James Grant, No2 Pound St: “Autumn time for cheese”

08 November 2022, 07:27 AM
  • James Grant, owner of No2 Pound Street, discusses seasonal eating and why autumn is a beautiful season for cheese
James Grant, No2 Pound St: “Autumn time for cheese”

Autumn is a beautiful season for cheese. As the leaves gently drop and carpet the ground with gold and brown, we start looking forward to warming dishes. When I walk with my Labradors Cheddar and Blue, I often think about what meal to prepare for the family when I get home.

Seasonality is key when it comes to eating in the Grant household and we are careful to stick to the British food calendar. Cheese, of course, is available all year round, however if you want it at its best you will often find certain cheeses that are prime for picking as the nights begin to draw in.

One such fabulous cheese is a proper farmhouse Cheddar, such as Montgomery or Pitchfork. Cheddars often reach their peak between nine and 12 months. This is a great time to ask your local cheesemonger to recommend one that is showing particularly well.

Cheddar is a versatile cheese and can be used as an ingredient or celebrated on its own. I enjoy grating a handsome pile on top of a well-cooked jacket potato. The potato has to have crispy and slightly arred skin, whilst maintaining a moist centre.

The children absolutely love a chunk of good butter, let’s say Keens Whey Butter placed in the cut open potato. Then I grate a pile of Keen’s Cheddar on top. The heat easily melts the butter which oozes down the sides of the potato and the cheese melts perfectly on top.

A simple cheese toastie done well with good bread in a pan is always a winner. I pour a little rapeseed oil plus a chunk of butter into the pan. Then I add the sourdough sandwich, that I have crammed full of good Cheddar and let one side cook over a medium heat. On top of the sandwich I place a steak weight.

Once satisfied that the bread is browning and cheese melting I turn it over and add a little more butter with oil. Whilst this is cooking I season the sandwich with cracked black pepper. I serve this on a warmed plate along with a homemade vegetable soup. The children love dunking their toasties into the soup and literally wolf it down.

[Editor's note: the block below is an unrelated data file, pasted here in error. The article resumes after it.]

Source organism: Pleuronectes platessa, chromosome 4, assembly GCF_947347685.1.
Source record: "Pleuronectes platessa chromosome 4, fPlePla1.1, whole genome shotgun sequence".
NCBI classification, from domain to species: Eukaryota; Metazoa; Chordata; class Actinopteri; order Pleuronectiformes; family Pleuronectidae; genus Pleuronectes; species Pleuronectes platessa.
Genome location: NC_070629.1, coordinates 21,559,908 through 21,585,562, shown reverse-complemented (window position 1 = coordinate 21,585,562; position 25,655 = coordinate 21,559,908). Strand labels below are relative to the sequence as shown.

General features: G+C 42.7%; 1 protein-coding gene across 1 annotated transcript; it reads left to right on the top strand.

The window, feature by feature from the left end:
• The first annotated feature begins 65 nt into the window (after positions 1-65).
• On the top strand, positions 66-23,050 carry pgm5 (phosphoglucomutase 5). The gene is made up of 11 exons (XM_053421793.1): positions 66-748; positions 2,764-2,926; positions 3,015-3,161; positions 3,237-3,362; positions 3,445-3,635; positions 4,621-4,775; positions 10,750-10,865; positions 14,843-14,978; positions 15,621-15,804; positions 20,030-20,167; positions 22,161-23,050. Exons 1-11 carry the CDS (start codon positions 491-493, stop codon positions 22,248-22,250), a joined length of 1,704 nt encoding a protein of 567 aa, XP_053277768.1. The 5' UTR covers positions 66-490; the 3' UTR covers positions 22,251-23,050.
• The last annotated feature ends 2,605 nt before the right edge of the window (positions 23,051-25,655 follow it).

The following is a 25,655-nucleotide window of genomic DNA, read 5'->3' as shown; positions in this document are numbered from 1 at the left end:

Obviously as a cheesemonger and retailer I want to encourage my customers to buy more cheese. The addition of a recipe card thrown in with the purchased cheese is a great way to encourage customers to use the cheese, in different and nutritious ways. Cheese can easily become the star attraction when it comes to dinner time. Cheese is nutritious and forms part of a controlled diet.

Many customers only buy artisan cheese to place on their cheeseboards. I agree that a cheeseboard is the only way to appreciate the cheese’s characteristics without distraction from other ingredients. However good cheese should and must also to be appreciated as a primary ingredient for the main meal at home.

Try making a simple cheese and potato pie. It can be served with some lovely veggies. This will be a filling and nourishing family meal without breaking the bank.

My column for this month is aimed to encourage cheese retailers to talk to customers and find out how they intend to use their cheese. I actively encourage cheesemongers to engage in conversation about favourite cheese recipes and making cheese the primary ingredient.

We are at a challenging time as I write and we need our customers to embrace artisan cheese over industrial. Already large creameries are beginning to produce more artisan styled cheese – shockingly, they are beginning to look like the real thing but lack any depth of flavour.

Industrial cheese is cheap and encourages people that have a tight budget to buy supermarket brands. We need to talk to our customers about why artisan is better, more nutritious and can also be super versatile when it comes to cooking. Use autumn as an opportunity to promote warming cheesy main meals with great British cheese.

Now let me get that toastie on!

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